Raymond Chandler, as you recall, dearest readers, is my favorite writer. He knew how to tell a story. He knew how to turn a phrase. And his descriptions? Well. Second to none.
He describes Vivian of The Big Sleep as worth a stare. And here is his picture of Vivian when she visits Philip Marlowe's office:
She wore brownish speckled tweeds, a mannish shirt and tie, hand-carved walking shoes. Her stockings were just as sheer as the day before, but she wasn't showing as much of her legs. Her black hair was glossy under a brown Robin Hood hat that might have cost fifty dollars and looked as if you could have made it with one hand out of a desk blotter.
Oh, I can't stop there. I can't. Let me share more of this passage. OK? Please?
"Well, you do get up," wrinkling her nose at the faded red settee, the two odd semi-easy chairs, the net curtains that needed laundering and the boy's size library table with the venerable magazines on it to give the place a professional touch. "I was beginning to think you worked in bed, like Marcel Proust."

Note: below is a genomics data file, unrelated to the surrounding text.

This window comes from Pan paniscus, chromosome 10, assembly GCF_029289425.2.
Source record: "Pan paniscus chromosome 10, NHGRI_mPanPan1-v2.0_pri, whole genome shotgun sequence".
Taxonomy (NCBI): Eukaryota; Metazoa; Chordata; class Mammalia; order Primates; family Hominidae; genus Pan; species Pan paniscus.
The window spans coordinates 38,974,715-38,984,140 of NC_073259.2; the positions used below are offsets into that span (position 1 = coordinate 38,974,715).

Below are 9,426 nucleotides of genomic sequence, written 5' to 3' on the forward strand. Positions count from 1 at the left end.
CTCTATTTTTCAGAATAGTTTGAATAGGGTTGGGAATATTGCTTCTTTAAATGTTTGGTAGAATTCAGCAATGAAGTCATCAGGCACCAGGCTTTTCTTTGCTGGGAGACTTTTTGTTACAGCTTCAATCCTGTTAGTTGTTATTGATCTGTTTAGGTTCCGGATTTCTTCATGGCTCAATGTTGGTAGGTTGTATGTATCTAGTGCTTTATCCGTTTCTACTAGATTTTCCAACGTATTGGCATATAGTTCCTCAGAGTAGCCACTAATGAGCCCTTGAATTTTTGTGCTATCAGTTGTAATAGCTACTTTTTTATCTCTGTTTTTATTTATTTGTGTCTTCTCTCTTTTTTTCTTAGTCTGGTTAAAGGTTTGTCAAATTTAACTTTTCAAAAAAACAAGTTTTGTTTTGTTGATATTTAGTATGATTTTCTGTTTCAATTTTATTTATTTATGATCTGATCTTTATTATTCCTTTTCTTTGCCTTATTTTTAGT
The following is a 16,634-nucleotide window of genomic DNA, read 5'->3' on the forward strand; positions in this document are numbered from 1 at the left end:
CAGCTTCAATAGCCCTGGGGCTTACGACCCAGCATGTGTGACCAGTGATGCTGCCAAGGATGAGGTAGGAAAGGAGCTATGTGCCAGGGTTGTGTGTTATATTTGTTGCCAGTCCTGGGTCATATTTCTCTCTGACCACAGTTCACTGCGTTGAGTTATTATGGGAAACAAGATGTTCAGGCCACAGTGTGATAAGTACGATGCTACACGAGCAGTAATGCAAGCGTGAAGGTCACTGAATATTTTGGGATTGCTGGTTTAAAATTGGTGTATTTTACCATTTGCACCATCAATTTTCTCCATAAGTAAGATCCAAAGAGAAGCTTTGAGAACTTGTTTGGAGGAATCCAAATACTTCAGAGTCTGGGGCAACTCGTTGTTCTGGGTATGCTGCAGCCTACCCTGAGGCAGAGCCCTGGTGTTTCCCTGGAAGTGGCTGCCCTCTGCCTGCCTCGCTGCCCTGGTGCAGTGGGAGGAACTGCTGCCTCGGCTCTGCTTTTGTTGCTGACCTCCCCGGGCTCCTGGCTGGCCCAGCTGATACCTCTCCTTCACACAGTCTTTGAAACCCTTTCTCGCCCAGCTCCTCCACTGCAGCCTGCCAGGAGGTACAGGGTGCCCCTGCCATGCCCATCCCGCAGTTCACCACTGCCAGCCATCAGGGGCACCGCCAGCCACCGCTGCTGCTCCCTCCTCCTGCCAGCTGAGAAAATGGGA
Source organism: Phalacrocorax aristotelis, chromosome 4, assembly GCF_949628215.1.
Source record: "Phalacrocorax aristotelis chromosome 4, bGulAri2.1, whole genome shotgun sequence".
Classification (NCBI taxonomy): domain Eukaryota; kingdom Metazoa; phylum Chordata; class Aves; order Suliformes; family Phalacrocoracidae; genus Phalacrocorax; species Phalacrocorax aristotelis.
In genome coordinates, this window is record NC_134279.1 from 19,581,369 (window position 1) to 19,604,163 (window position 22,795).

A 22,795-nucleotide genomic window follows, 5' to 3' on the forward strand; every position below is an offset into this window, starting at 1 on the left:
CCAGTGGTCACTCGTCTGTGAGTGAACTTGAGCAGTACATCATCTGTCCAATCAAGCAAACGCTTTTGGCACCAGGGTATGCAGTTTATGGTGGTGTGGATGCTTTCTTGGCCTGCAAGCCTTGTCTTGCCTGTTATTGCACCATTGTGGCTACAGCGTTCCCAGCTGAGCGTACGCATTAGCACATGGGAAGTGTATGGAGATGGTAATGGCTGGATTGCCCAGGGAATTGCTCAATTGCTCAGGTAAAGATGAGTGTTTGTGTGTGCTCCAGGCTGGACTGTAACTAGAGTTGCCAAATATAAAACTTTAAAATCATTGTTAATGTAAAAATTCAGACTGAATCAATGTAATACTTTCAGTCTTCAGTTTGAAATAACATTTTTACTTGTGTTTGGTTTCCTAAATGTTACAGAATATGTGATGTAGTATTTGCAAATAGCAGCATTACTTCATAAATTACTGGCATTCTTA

"Who's he?" I put a cigarette in my mouth and stared at her. She looked a little pale and strained, but she looked like a girl who could function under a strain.
"A French writer, a connoisseur in degenerates. You wouldn't know him."
"Tut, tut," I said. "Come into my boudoir."
You can see, the movie heroine doesn't exactly look like Bacall. She's no blonde. (Not that there is anything wrong with being a blonde. I, after all, sport that particular shade.) And her wardrobe is different as well. If you want to duplicate either look, may I recommend Vogue 6047, from the 1940s. (The book was published in 1939; the movie released in 1946.) And for the blouse, McCall 7238 would work ever-so-nicely. For the hat, you might choose Simplicity 1076. The beret, of course.
I love this look. I do. I do. I do. Absolutely. And may I suggest this mannish linen-wool check fabric from Michael's for the suit? It's perfect. Truly.
And, of course, this smashing ensemble of vintage patterns can be yours. Just click over to The Blue Gardenia, where the patterns are counted, the jewelry is sparkling, and domestic shipping is free. (And we happily ship abroad for a fee, generally even less than the USPO charges us. Are we special? Well, yes. Yes, we are.)